Gonia Monastery

Plataniás, Greece

Gonia is an Orthodox monastery located on the coast of the south-east Rodopos peninsula in Crete, overlooking the Gulf of Chania.

Today dedicated to the Assumption of the Virgin, the monastery was founded in the 9th century and was originally dedicated to St. George. It was originally situated at Menies on the ruins of the ancient temple of Artemis Britomartis (Diktynna). The monastery was built in the 13th century adjacent to a cemetery, but it was rebuilt between 1618 and 1634 in its present location, with Venetian influences in its architectural design and adornment. The distinctive fountain in front of the monastery's entrance was built in 1708 and the belfry in 1849.

According to monks the present location at Kolymvari was considered a safer from attack. Despite this, the monastery was heavily damaged by Ottoman bombardment on many occasions throughout its history including in 1645, 1652, 1822, 1841, and finally in 1867 during the Cretan Revolt (1866–1869) against the Ottoman Empire, evidence of which can be seen today by the remaining cannonball lodged in the monastery wall.

During World War II the monastery was partly destroyed by German bombing and it became one of the most important areas of Cretan resistance to Nazi Germany.

Architecture and relics

Gonia Monastery is a Venetian-style fortress monastery. Its main church has a narthex, a dome, and a number of chapels surrounded by a courtyard. The courtyard area is also where the quarters of the abbot and monks of the monastery are situated along with the refectory and storehouses.

Today, the monastery museum contains numerous Byzantine artifacts from the 15th and 17th century including Cretan icons by Parthenios, Ritzos, and Neilos. It also has numerous relics and other rare religious treasures from the Byzantine period and ancient inscriptions on the walls.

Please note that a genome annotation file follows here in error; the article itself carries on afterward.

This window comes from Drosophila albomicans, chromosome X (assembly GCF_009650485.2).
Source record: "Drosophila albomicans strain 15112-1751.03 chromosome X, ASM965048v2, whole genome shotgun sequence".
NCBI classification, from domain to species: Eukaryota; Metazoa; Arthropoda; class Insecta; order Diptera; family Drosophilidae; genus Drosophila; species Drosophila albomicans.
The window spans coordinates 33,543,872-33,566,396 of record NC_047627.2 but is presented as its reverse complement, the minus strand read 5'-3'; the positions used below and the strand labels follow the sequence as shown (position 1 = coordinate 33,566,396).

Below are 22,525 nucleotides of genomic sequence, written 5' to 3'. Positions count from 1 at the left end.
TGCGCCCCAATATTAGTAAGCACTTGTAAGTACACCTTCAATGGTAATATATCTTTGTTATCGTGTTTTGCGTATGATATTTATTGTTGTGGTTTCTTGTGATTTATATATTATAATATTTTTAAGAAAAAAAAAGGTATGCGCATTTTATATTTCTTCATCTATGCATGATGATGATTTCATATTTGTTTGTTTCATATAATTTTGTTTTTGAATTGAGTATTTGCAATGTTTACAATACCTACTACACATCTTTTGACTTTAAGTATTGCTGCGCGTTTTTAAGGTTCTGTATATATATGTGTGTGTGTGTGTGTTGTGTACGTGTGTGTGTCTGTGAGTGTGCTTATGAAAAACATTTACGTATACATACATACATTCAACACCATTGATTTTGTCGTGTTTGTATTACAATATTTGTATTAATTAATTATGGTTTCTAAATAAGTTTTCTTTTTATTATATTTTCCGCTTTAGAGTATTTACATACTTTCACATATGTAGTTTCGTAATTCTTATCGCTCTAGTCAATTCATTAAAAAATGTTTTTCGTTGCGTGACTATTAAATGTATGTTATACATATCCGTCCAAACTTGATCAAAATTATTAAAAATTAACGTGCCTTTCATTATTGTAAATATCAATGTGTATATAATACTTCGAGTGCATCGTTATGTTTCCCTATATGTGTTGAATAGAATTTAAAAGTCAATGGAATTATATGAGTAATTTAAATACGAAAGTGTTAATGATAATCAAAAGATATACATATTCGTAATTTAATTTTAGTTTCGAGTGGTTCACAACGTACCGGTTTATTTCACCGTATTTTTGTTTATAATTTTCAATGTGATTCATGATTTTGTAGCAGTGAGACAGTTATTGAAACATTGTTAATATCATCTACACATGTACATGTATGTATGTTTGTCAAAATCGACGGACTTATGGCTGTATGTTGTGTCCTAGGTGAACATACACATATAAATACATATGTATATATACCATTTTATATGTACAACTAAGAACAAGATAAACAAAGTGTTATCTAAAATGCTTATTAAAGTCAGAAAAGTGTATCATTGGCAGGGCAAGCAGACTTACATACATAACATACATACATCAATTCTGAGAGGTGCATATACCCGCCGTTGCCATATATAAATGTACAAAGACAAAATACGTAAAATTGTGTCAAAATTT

Your name


Founded: 1618-1634
Category: Religious sites in Greece


4.6/5 (based on Google user reviews)

User Reviews

Lenka Blaho (2 years ago)
Beautiful monastery with calm and tranquill atmosphere. Iyou can spend nice relaxing hour here. I also did like the well maintained museun very much. I find the entrance fee of 3 EUR adequate. You can easily walk here from the port.
Timo (2 years ago)
Absolutely beautiful monastery, newly renovated and restored with great attention to detail. The public area is not too large, but definitely worth the 3€ entrance fee. The church is lovely, the view from the terrace is breathtaking, and the museum in the cellar vault quite interesting. There is also a small gift shop with souvenirs and refrigerated drinks. I would not drive more than 30 minutes just to visit the monastery, but if you're in the area or if it's on the way, I would definitely recommend a side trip.
Anne Warren (2 years ago)
Very gorgeous place to visit. It has a historical museum and the place itself is very historical. It's located on the hill by the sea next to the harbour. You will get there with a little fun train. Absolutely worth of visiting.
Nitin Chavda (2 years ago)
Easy to find and park, a serene and peaceful place, worth visiting if your in the area Very well maintained and beautifully pleasing to the eye. It’s set on a cliff and as a result the views are spectacularly breathtaking Allocate an hour to take it all in and induce a peace to yourself.
Gwen Johnson (2 years ago)
Lovely restful peaceful place. Superb views over the bay and shoreline. Chapel is quite beautiful. Worthy of a visit if you need to feed your soul.
Powered by Google

Featured Historic Landmarks, Sites & Buildings

Historic Site of the week

Trencín Castle

Trenčín Castle is relatively large renovated castle, towering on a steep limestone cliff directly above the city of Trenčín. It is a dominant feature not only of Trenčín, but also of the entire Považie region. The castle is a national monument.

History of the castle cliff dates back to the Roman Empire, what is proved by the inscription on the castle cliff proclaiming the victory of Roman legion against Germans in the year 179.

Today’s castle was probably built on the hill-fort. The first proven building on the hill was the Great Moravian rotunda from the 9th century and later there was a stone residential tower, which served to protect the Kingdom of Hungary and the western border. In the late 13th century the castle became a property of Palatine Matúš Csák, who became Mr. of Váh and Tatras.

Matúš Csák of Trenčín built a tower, still known as Matthew’s, which is a dominant determinant of the whole building.